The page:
HERSHEY, Pa. -- A group of put-upon players who can flat-out play soccer will arrive home shortly in tiny, impoverished Honduras knowing it is the best under-23 team in North and Central America and the Caribbean.
Evidence? It beat the unbeaten, unscored-upon U.S. team on a gorgeous afternoon here, 2-1, for an Olympic qualifying-tournament championship that, while meaning nothing officially, in that both sides had clinched Summer Olympic berths, must feel so redemptive, so nice.
This was a team that, despite being threatened, the soft-spoken coach said, with two-year suspensions or lifetime bans from Honduran soccer, balked at leaving on time for Hershey until being paid promised $2,200 bonuses for making the qualifying tournament.
Then, the players arrived at 6 a.m. in rain and upper-40s temperatures and the same night got hammered, 3-0, by a U.S. squad trying to make a statement.
But yesterday, their missing star from that dismal start, Oscar David Suazo, showed why he plays for Cagliari Calcio in Serie A, Italy's top pro league, scoring marvelous goals in the 29th and 56th minutes.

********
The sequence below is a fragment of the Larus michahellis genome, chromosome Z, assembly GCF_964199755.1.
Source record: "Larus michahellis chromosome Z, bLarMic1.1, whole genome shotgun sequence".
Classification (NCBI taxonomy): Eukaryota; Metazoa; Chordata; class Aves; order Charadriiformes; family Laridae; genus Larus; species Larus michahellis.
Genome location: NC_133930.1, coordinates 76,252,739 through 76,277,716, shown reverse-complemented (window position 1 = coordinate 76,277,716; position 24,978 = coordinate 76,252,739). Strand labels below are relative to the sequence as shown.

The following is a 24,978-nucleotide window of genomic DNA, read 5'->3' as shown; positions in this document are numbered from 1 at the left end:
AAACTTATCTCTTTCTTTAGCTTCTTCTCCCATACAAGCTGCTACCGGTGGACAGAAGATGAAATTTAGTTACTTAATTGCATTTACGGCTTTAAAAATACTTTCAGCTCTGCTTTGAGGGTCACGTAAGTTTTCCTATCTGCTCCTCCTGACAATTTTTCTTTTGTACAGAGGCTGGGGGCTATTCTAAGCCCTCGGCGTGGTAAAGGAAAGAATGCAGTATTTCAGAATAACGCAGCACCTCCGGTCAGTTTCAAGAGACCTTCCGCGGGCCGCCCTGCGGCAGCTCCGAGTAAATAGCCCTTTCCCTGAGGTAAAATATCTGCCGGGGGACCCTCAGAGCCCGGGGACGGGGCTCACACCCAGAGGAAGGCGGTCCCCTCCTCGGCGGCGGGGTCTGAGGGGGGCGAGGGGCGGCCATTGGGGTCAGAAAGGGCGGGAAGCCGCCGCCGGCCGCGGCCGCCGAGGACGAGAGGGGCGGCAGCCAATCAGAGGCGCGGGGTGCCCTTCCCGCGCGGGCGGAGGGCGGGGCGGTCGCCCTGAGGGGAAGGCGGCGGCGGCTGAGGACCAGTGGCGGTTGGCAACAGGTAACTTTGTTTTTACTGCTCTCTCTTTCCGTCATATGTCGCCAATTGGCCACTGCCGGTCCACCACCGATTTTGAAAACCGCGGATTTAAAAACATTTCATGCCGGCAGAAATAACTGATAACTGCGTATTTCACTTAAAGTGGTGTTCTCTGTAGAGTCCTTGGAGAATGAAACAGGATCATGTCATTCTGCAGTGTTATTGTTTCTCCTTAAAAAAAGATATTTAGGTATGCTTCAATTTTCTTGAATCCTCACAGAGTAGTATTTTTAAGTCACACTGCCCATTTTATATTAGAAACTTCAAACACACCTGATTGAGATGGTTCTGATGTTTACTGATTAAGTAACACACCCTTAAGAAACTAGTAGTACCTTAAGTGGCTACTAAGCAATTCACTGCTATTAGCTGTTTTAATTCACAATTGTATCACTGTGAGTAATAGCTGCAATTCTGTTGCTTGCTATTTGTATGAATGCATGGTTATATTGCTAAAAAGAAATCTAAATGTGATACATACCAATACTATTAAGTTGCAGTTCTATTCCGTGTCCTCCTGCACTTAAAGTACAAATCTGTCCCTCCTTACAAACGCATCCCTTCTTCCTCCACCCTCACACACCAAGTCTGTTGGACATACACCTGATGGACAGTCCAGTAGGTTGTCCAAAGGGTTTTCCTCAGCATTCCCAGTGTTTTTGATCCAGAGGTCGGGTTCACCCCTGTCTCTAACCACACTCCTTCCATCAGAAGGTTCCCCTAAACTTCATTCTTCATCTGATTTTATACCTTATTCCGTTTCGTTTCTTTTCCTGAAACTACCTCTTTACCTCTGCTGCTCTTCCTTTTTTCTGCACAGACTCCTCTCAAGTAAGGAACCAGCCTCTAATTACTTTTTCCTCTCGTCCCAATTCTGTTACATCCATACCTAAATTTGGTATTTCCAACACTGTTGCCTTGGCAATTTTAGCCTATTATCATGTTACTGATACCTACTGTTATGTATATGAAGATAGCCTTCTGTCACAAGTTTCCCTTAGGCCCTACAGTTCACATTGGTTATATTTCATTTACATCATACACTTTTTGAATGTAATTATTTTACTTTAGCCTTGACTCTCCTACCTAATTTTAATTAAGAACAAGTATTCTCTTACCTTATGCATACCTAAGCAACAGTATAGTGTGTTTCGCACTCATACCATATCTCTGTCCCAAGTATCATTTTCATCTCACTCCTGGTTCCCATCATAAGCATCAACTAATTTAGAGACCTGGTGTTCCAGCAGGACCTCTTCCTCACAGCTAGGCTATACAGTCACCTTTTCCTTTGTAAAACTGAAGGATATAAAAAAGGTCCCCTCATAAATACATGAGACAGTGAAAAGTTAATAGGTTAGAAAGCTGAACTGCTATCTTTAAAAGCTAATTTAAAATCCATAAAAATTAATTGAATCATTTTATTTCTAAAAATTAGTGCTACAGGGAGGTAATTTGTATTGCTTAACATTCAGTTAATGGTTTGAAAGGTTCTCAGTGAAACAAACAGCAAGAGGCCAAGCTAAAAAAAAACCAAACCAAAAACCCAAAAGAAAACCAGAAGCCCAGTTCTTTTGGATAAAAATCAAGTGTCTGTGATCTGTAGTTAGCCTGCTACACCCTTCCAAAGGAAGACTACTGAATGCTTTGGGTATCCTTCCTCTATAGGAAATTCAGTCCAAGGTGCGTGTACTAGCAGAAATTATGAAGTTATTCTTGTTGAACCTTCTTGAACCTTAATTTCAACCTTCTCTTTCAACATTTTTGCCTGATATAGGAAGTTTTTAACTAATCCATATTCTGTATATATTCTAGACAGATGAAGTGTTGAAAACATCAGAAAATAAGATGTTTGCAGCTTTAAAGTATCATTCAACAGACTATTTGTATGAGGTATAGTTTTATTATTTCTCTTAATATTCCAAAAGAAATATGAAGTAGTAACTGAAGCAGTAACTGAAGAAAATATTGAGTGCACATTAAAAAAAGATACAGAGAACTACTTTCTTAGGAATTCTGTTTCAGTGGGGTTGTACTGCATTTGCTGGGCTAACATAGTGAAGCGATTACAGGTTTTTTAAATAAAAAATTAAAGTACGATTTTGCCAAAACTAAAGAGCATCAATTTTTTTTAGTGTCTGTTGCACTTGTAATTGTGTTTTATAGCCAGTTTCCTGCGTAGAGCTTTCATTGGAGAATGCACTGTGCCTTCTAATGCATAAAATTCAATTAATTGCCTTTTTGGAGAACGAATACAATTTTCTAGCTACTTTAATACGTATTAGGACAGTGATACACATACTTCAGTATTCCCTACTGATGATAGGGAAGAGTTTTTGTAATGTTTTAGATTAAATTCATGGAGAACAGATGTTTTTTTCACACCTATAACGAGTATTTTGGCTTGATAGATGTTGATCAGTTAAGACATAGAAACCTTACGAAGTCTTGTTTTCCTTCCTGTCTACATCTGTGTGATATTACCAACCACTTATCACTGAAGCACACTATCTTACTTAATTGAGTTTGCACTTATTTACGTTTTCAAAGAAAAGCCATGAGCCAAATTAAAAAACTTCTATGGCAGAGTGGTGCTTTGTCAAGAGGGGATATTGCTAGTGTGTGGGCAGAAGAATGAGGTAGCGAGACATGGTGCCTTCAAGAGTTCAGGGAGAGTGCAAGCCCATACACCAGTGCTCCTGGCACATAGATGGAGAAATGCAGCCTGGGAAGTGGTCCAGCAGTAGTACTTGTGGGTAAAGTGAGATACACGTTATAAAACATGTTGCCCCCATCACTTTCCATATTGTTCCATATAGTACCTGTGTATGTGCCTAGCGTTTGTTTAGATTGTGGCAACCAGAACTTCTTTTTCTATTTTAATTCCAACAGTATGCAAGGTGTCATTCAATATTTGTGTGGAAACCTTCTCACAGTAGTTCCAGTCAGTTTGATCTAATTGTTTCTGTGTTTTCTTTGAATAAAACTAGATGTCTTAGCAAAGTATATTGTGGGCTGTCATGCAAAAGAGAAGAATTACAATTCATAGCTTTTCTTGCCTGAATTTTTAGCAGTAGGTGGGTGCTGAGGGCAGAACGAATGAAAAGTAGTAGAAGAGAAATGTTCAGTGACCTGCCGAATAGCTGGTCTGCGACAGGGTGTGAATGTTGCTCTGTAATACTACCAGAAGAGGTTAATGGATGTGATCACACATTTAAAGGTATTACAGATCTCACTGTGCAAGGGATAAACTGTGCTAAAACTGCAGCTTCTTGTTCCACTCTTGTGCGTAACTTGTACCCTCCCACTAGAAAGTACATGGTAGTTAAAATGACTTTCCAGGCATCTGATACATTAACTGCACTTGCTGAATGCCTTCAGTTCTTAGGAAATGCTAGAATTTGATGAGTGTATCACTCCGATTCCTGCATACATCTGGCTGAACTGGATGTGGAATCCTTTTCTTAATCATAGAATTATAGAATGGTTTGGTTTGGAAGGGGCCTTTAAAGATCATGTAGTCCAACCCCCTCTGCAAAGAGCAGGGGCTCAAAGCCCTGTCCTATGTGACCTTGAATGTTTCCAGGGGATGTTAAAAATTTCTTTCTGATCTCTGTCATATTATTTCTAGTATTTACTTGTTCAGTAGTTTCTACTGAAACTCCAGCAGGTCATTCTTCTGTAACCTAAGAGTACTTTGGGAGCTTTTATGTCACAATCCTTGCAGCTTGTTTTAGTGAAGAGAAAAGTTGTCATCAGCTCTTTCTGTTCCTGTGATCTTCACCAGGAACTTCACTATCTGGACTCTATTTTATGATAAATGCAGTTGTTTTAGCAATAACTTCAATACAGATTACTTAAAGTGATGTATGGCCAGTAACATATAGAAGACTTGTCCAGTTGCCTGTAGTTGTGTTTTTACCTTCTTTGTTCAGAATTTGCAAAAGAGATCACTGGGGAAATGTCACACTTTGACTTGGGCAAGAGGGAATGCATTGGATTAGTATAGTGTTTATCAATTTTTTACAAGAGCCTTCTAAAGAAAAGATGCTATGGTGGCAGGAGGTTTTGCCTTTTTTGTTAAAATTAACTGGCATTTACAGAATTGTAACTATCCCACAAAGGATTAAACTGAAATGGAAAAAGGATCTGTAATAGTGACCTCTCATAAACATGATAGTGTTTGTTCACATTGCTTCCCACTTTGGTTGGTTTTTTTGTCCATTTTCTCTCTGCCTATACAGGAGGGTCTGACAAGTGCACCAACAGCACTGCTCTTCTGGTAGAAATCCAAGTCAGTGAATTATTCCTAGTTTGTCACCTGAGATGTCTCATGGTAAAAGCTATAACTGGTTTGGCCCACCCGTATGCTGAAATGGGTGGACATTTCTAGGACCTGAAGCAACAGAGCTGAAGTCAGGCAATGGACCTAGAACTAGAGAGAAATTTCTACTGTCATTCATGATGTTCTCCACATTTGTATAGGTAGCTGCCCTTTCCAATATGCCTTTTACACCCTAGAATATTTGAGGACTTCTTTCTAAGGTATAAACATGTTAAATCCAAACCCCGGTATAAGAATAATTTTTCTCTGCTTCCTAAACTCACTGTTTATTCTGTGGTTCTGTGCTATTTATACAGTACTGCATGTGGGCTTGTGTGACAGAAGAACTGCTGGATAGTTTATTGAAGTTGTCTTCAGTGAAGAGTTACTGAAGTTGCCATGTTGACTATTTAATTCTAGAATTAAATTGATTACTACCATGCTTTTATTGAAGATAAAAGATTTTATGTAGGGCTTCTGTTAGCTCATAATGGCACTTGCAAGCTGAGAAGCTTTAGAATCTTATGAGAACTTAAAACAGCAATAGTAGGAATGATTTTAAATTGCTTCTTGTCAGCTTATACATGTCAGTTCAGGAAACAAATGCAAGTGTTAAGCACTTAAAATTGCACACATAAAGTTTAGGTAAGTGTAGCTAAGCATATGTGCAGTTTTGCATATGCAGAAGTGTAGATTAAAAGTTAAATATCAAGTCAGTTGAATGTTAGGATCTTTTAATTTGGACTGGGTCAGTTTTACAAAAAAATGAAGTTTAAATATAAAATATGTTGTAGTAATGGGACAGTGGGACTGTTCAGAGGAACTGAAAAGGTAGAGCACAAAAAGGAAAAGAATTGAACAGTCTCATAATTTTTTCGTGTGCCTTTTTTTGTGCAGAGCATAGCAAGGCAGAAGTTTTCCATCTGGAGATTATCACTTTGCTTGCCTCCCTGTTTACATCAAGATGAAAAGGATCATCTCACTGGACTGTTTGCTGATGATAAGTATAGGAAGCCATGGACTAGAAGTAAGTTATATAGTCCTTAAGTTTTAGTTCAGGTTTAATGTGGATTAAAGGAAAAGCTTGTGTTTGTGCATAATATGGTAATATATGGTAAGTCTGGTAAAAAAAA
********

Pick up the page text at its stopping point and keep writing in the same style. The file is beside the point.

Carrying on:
He beat former Maryland defender Danny Califf for the first, crushing the ball high into the left side of the net from about 12 yards, ending 328 minutes of unscored-upon play by the U.S. team here.
Then, airborne, he twisted a six-yard header beneath backward-diving U.S. goalkeeper Tim Howard for the winner.
Honduran keeper Noel Valadares, probably the tournament's best in the nets, led a defense that weathered serious U.S. pressure early, then smothered American attackers for long second-half stretches.
"Either team could have won today," a gracious U.S. coach, Clive Charles, said, noting that Valadares had "two huge saves" early.
Indeed, those shots by defender Ramiro Corrales and midfielder DaMarcus Beasley, would have been goals. But Charles emphasized his team achieved its mission in Hershey -- making the Olympics.
With at least a third of 12,126 at Hersheypark Stadium cheering wildly, Honduran players carried their coach, Enrique Maradiaga, off on their shoulders and then took a thrilling victory lap.
Yet Maradiaga, a 1982 World Cup midfielder for Honduras in the country's only appearance in that tournament, said through an interpreter afterward that he was afraid some in the soccer federation back home "wanted to stone us" for demanding the promised but undelivered bonuses.
He can only hope, he added quietly, that sponsors produce $4,000 bonuses -- a small fortune to his players -- for making the Games.
The Americans took a 1-0 lead in the 12th minute on back-to-back headers in the 12th minute. Califf, now playing for the Los Angeles Galaxy, firmly nodded a ball from the top-left of the box across to forward Josh Wolff, who headed it in from about seven yards.
In yesterday's first game, Mexico relocated its attack and crushed Guatemala, 5-0, for third place, a small measure of solace after getting knocked out on penalty kicks by Honduras.